At two study sessions last month, several Mt. Diablo trustees who were not on the board in 2010 said they needed to see updated project lists before they would agree to spend the money. A consultant suggested the board might also want to consider issuing less than $77 million now and waiting until 2016 to ask voters to pass a new bond measure.

The Martinez and West Contra Costa school boards have also begun talking about asking voters to approve new bond measures to finish additional projects.

In an email to some community members after she was widely criticized for her comments, Elsken said that she believes Las Juntas should be torn down and rebuilt within the next 10 years, which would require a new bond measure.

Similarly, the West Contra Costa school district is planning to rebuild several schools, even though the remaining approximately $592 million from $1.6 billion approved by district voters in six bond measures will not be enough to complete them all. The school board recently agreed to update its Facilities Master Plan and to set up a committee to rank projects based on factors such as age, condition and enrollment.

Although the West Contra Costa district has told voters in the past that it wanted to pass new bond measures to provide equitable facilities for all students, it still has a long way to go to meet that goal after 16 years of construction. It has spent millions to provide top-notch facilities for some, while others are still waiting for their turns.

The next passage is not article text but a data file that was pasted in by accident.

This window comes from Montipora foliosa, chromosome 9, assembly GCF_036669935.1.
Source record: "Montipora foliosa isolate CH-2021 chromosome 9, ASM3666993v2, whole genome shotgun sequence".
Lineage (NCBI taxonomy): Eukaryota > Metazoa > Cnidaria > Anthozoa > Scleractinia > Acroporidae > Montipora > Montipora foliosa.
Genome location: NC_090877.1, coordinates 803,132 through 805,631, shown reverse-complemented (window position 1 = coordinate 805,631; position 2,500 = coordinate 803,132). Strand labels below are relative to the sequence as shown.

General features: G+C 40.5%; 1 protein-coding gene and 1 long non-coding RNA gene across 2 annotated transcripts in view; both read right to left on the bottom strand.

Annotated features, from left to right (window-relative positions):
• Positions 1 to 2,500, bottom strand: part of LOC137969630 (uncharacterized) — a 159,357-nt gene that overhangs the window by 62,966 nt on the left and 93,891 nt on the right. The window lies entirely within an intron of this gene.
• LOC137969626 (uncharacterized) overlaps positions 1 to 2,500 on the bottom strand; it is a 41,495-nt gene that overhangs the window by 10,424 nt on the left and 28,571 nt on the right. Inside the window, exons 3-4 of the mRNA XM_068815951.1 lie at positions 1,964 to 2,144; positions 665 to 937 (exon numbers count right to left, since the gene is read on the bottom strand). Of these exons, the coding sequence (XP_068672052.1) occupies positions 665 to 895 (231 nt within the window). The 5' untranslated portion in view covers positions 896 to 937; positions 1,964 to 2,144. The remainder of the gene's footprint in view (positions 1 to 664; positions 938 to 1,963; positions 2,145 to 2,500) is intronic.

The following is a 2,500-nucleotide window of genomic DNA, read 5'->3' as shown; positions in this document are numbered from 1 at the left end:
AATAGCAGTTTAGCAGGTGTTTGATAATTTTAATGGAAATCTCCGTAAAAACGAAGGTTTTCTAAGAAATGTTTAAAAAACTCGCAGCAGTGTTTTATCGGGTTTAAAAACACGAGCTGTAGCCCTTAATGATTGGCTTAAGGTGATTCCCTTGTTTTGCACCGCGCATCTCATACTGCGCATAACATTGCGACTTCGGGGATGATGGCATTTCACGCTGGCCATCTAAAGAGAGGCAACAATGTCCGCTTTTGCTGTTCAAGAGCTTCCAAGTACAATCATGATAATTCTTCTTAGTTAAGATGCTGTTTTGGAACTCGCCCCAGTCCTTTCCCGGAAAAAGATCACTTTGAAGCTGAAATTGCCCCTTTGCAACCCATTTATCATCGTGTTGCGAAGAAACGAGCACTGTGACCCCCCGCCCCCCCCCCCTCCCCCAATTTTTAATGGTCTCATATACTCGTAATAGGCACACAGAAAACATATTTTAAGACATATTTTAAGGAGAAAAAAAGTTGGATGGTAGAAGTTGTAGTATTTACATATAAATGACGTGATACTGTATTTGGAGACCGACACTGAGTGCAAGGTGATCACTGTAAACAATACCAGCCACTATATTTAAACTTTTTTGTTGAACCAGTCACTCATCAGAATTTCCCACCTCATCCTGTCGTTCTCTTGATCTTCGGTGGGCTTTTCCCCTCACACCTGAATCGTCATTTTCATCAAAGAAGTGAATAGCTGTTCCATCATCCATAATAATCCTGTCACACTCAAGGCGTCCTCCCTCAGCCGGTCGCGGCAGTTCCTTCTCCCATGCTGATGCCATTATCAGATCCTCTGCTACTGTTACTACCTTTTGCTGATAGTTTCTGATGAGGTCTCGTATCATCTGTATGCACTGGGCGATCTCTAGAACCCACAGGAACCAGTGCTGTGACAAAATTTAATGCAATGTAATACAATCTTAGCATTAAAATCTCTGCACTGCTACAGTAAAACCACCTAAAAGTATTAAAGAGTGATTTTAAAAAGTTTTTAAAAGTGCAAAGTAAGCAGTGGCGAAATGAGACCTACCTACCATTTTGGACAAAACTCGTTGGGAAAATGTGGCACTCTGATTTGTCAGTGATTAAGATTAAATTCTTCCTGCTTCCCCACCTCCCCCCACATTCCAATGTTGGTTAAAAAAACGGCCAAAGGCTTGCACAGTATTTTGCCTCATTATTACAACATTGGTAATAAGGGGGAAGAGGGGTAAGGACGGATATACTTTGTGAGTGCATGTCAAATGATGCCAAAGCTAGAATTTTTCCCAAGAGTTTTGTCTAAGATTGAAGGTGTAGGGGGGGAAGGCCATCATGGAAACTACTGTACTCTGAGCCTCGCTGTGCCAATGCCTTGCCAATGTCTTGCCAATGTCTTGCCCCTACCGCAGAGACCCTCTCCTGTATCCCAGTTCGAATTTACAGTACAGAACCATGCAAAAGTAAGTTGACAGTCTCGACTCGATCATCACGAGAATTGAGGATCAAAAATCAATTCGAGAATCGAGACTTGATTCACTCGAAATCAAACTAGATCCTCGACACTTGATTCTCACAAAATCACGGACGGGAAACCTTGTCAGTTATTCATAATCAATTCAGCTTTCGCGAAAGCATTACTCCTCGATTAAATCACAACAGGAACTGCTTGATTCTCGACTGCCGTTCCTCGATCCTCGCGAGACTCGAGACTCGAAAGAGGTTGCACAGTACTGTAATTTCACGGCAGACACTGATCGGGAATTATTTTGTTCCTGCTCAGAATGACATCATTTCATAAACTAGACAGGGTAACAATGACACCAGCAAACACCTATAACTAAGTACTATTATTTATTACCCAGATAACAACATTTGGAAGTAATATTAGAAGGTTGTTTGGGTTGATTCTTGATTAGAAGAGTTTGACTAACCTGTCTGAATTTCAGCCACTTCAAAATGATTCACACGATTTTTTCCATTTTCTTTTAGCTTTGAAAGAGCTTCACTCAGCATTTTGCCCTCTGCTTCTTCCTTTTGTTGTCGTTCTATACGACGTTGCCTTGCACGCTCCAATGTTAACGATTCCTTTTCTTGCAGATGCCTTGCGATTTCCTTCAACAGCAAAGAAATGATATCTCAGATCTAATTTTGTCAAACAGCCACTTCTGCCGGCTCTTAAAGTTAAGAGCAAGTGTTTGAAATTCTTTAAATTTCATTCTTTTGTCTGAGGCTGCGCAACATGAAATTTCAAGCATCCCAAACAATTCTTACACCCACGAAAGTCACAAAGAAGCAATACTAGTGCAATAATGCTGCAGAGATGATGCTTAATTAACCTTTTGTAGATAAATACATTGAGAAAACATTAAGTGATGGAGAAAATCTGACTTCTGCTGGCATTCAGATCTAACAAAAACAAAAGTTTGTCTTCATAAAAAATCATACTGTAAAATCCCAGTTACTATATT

How do you think school boards should prioritize projects?

Posted on Friday, April 10th, 2015
Under: Education, Martinez school district, Mt. Diablo school district, West Contra Costa school district | 17 Comments »

WCCUSD contentious community engagement led to more open and constructive dialogue over district plan

TThe West Contra Costa school district’s attempt to create a plan showing how it would spend its state money got off to a rocky start last year, according to a study.

But the case study, released recently by the nonprofit Education Trust-West student advocacy group, found that contentious community engagement at the beginning of the process eventually led to more open and constructive dialogues between district officials and the community.

This spring, the district is again engaging the community in meetings as it prepares its second Local Control Accountability Plan, which determines in part how education dollars are spent to boost achievement. And a presentation to the board Wednesday surprised some board members.